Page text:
So we have lived through yet another iPhone announcement, the first one conducted by Tim Cook and out of the ‘shadow of Steve Jobs’. The conclusions? Some pretty sweet looking iPhone hardware, promising stuff for iOS 6, iCloud and iTunes, and a welcome refresh for the iPod line.
But if you look around at tech websites there is much gnashing of teeth and hand-wringing amongst the Apple fan-sites, sneering derision from Android fan-sites, and hopes of a market share beyond 5% from the Windows Phone faithful who were just happy to see the Nokia Lumia 920 in spec line-ups with the iPhone 5.
The editors chatted quite a bit about the event, and there was an overall sense of disappointment and letdown amongst us. Worse yet there were concerns about what some of the indicators might mean for Apple going forward.
So let’s jump right into things!
We Learned Nothing New About iPhone 5
For some reason, right up until I knew that the iPhone 5 was actually the iPhone 5 we have seen leaked recently, I expected Apple to pull a fast one – that this would be the ‘4S LTE’ and something NEW would be the iPhone 5. Instead, we got exactly what we expected – taller but not wider, processor update, ‘earpods’, new connector, and LTE. And while previous keynotes had some leaks and the 4S seemed fairly certain, at no point since the original iPhone has an Apple mobile device been so well known before announcement.
The psychological impact of getting exactly what you expected is that it immediately feels ‘old’. Instead of a frenzied ‘ooh I will have to TOUCH that to believe it’, you get the feeling of ‘yeah, just as expected, maybe in person it will seem more impressive’. There is no doubt that Apple will sell millions of iPhone 5s, but for many the product will seem very old by the time next summer arrives.
Lack of Showmanship and Presentation Strategy
Making a strong presentation requires taking your audience on a journey. You set a vision, lay a framework, and slowly build the reality of the initial vision using the framework. The best way to tell a story is to build, build, build. Your final words are the memory you leave with listeners, so make them count. And for YEARS Steve Jobs has been the master of ‘presentation as journey’, which is what made product announcements such an incredible draw – and caused others to try to imitate them.
This year Tim Cook looked like an imitator. He led with the usual numbers run down before launching right into the iPhone 5. Then there was iPod stuff, iTunes and Foo Fighters. If you remove the iPhone announcement it would have reminded me of the pre-iPhone September ‘music events’. So I was left with the impression of a music event with Apple’s most important product sort of tossed in up front as an afterthought. It was a confusing and uncharacteristically mis-managed order of events.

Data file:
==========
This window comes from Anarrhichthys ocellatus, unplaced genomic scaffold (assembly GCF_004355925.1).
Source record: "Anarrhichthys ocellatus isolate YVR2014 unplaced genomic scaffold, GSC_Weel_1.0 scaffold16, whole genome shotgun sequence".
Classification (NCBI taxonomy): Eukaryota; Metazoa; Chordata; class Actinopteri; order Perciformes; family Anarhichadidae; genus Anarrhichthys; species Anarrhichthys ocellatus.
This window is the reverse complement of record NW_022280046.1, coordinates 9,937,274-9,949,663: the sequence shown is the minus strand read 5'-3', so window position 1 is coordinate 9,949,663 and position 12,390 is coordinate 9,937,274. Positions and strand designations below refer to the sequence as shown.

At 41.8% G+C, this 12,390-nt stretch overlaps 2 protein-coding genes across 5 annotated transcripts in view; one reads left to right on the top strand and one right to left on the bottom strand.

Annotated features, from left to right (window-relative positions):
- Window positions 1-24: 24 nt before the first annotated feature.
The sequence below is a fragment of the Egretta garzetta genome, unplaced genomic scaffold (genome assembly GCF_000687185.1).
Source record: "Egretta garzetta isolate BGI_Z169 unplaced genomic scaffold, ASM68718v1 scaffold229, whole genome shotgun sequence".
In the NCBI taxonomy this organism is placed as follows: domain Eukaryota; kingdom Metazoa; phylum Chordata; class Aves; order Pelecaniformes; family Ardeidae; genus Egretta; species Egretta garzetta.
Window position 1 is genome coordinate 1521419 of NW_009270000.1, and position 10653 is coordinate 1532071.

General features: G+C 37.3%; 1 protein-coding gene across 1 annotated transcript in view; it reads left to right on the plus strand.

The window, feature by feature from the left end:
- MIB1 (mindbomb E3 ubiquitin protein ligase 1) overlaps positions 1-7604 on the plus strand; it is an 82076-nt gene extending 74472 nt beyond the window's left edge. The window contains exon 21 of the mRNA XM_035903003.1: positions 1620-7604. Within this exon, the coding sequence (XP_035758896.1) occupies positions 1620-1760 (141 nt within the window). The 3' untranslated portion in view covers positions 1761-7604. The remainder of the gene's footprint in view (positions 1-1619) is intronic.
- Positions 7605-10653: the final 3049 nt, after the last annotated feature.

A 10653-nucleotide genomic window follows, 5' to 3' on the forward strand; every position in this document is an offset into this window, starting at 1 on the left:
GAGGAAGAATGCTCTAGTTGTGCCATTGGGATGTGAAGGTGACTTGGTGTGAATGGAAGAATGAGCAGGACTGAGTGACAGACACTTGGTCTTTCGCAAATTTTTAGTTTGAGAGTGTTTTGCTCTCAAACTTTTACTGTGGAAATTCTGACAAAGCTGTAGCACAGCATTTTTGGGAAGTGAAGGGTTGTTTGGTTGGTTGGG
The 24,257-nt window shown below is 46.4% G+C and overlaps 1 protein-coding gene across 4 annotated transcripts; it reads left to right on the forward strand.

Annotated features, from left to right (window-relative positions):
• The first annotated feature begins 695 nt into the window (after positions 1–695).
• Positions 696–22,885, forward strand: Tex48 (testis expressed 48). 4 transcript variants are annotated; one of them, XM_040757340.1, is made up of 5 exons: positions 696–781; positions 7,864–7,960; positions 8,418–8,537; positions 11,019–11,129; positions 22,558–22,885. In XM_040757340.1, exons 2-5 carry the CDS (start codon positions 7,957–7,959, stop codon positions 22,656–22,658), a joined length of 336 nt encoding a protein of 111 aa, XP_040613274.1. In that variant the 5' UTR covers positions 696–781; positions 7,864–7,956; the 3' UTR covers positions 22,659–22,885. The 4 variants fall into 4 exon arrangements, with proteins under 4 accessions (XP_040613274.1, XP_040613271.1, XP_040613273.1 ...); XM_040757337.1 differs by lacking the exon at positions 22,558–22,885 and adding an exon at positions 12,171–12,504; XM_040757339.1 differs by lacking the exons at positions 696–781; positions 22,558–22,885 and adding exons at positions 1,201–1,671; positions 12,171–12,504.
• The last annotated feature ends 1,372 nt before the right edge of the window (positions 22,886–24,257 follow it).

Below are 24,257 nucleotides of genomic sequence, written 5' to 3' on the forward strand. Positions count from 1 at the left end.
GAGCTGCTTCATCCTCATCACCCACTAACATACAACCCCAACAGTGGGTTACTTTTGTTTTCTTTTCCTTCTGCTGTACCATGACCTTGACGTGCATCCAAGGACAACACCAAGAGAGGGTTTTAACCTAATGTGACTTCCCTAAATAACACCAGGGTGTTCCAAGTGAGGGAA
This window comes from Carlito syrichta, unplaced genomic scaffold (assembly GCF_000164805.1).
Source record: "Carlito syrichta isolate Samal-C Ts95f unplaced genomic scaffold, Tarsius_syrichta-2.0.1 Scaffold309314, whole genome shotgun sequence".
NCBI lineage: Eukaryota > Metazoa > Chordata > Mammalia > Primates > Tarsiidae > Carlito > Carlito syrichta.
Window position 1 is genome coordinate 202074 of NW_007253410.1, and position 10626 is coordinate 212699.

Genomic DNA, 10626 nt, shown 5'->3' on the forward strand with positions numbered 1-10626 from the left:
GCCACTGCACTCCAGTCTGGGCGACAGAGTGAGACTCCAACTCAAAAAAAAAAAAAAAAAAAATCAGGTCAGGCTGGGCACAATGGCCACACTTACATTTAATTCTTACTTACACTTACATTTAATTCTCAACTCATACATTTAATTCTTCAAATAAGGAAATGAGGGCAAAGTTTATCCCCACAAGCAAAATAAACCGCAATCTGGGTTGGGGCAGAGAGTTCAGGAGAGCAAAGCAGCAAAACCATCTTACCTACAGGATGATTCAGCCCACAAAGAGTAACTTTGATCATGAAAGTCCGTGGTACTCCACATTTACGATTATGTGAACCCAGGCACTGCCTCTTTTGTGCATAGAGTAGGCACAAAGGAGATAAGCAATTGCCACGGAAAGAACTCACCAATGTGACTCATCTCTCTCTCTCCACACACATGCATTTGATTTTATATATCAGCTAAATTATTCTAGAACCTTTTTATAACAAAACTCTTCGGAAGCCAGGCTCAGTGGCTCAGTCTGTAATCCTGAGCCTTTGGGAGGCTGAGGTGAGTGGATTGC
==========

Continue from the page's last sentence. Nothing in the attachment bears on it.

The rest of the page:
Some also mention the lack of a ‘one more thing’. That was very much a Steve Jobs iconic move, so I am not sure I fault Tim Cook for letting that one depart along with Steve. But … the IMPACT of ‘one more thing’ was to leave the audience on a high note, feeling that you had already razzle-dazzled them with a great set of announcements, but here was just one extra thing they simply HAD to share. Tim Cook and crew simply didn’t leave us feeling that way – in fact, it felt like the peak was very early and then they coasted to the finish.
The One-Year Cycle Might Be Hurting Apple
During Q2 of this year Apple iPhone sales dropped by a decent amount, and every indication is that they dropped even further during the July and August months. This is all explained by people waiting for the iPhone 5. Which makes sense, but it is a trend that has grown each year. Last year the dip was smaller, same for the year before and so on. There are two ways of looking at this – new iPhone anticipation is growing, and that the current iPhone becomes ‘old’ much quicker.
Apple is not one to ‘leave money on the table’, so there are only a few explanations of why they would continue a trend like this. First, perhaps they calculate that the ‘pent up demand’ factor (that has estimates pegging September sales of the iPhone 5 as high as 10 million) means the overall sales are better than trying to smooth sales with more frequent releases. Second, perhaps they see more frequent releases as sapping more development money (i.e. lower profits) with little gain. Third, perhaps they fear that more frequent releases would mean even smaller incremental changes that would dampen the ‘gotta have it’ factor the iPhone has now.